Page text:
Tell us what you didn’t like in the comments. But its spot on in singling out the middle class as the biggest dangers to democracy in India. Expectations appeared more vulnerable now Much has been written about the demise of ideals and morals among this strata, and how changing political scenarios only hastened it. Vaibhav Bhasin rated it liked it Sep 14, Vxrma is middle class always stuck in Middle class? If self-interest, a sentiment with which the middle class is not unfamiliar, can jolt it to pause and reassess its strategies for its own benefit in the long run, then several convincing examples can be given to indicate what is the right track.

The author excuses himself in the preface by explaining that he was under a tight deadline from the publisher and enjoyed writing this cllass in a hurry while he spent time at home, hanging out with his children.

All along independent India the middle class could carve out a niche for itself at the cost of destitutes below it, without being a electoral entity, adjusting and benefiting from changing political tides and being the cogs in the machinery of the ruling class.

vafma A good insight, but nothing spectacular. Return to Book Page. Rather opinionated, in keeping with Mr. Apparently this explains why he only had time to cite quotations of other people’s work, including articles he read in the newspaper and quotes from Nehru that he had presumably lying around his study.


How the division of federal powers to state took out much of the control from the hands of Center becomes more and more evident. From Innocence to Insensitiveness After independence the Congress leaders with the support of this class comes to the power. There is nothing wrong with such an approach in purely spiritual terms How does one exorcise Macaulay’s curse? Now the biggest threat that the democracy of the country is facing is the popular contempt of the middle class towards the politics.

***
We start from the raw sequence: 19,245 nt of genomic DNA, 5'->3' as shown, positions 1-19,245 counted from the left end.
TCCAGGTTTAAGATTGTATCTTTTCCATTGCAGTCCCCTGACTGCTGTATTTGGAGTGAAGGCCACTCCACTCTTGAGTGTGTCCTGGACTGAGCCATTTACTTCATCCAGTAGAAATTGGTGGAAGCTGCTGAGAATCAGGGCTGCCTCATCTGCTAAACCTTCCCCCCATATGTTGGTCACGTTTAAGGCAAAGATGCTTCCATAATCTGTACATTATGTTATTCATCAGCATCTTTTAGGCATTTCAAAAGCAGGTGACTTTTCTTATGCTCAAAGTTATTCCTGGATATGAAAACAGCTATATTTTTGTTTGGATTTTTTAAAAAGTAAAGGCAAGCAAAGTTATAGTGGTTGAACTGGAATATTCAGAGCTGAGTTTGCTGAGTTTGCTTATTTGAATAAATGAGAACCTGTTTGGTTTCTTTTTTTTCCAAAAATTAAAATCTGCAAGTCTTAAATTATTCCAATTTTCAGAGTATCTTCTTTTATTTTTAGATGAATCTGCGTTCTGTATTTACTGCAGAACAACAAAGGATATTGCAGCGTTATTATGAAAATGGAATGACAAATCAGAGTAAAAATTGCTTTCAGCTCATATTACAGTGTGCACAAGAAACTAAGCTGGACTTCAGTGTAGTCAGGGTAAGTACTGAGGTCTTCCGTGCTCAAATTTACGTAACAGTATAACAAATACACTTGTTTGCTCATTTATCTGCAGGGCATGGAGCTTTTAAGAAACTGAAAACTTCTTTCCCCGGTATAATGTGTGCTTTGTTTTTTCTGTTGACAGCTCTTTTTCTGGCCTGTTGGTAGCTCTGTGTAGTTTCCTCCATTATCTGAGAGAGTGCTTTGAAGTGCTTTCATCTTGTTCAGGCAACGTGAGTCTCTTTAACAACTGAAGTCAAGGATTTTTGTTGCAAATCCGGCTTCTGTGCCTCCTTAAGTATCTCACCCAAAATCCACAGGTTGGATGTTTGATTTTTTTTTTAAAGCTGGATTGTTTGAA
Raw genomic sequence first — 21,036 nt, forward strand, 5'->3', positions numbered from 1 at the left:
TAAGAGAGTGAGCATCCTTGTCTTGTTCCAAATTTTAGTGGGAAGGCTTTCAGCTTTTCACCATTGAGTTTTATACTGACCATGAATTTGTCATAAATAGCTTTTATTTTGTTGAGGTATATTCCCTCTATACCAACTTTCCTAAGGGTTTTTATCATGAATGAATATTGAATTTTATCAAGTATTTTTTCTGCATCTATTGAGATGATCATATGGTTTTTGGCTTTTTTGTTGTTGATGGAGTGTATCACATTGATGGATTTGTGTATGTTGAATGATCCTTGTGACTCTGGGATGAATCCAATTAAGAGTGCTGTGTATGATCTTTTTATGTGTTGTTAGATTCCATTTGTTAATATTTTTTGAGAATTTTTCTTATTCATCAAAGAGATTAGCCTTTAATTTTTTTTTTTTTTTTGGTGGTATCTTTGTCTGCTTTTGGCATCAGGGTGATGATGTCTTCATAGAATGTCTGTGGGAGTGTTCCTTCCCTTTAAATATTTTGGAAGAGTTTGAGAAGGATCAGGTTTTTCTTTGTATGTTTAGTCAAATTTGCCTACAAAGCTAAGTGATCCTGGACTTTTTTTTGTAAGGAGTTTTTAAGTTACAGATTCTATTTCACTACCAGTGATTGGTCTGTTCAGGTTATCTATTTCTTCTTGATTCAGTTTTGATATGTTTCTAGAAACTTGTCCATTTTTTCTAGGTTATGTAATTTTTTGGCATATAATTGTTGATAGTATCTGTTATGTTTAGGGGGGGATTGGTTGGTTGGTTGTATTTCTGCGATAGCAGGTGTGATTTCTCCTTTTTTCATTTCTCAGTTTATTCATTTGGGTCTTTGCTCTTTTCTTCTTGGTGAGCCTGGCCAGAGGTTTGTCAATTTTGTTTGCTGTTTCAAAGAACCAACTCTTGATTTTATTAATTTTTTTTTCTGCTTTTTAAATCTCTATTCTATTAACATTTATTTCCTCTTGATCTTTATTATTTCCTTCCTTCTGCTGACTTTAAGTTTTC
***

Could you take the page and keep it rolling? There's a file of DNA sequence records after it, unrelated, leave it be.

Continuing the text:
Though drained of all the energy they held in their youthful years in pre-independence India they built the machinery, schools, defence, Industries, states, constitutions etc more or less in British structure, which was considered very progressive in those times.

How does one make the middle class rise above itself and graduate into something more than an aggregate of material wants? Instead, one gets a literary double-bubble gum which gets flatter on reading. It accepts a moral relativism which refuses to be straitjacketed by simplistic notions of right and wrong. Varma studied history at St. Brings out internal and external factors which make the middle class what they are today.

As Karan Thapar puts it,”An excoriating critique of the middle class” is the perfect desrciption for this book. A fascinating insight into the emergence of the Indian middle classes, their evolving relationship with the rest of society and the legacy of colonialism. Or has the time come for this class, in its own interests, to move beyond the ‘margins of elite vision’? Focussing on social justice and the way this is now overlooked by the vast majority of middle class Indians in order to satisfy their own increasingly materialistic needs, the book suggests a number of political reforms to ameliorate the position of the poor.

As data, as analyses, as a literary style, these essays are soporific.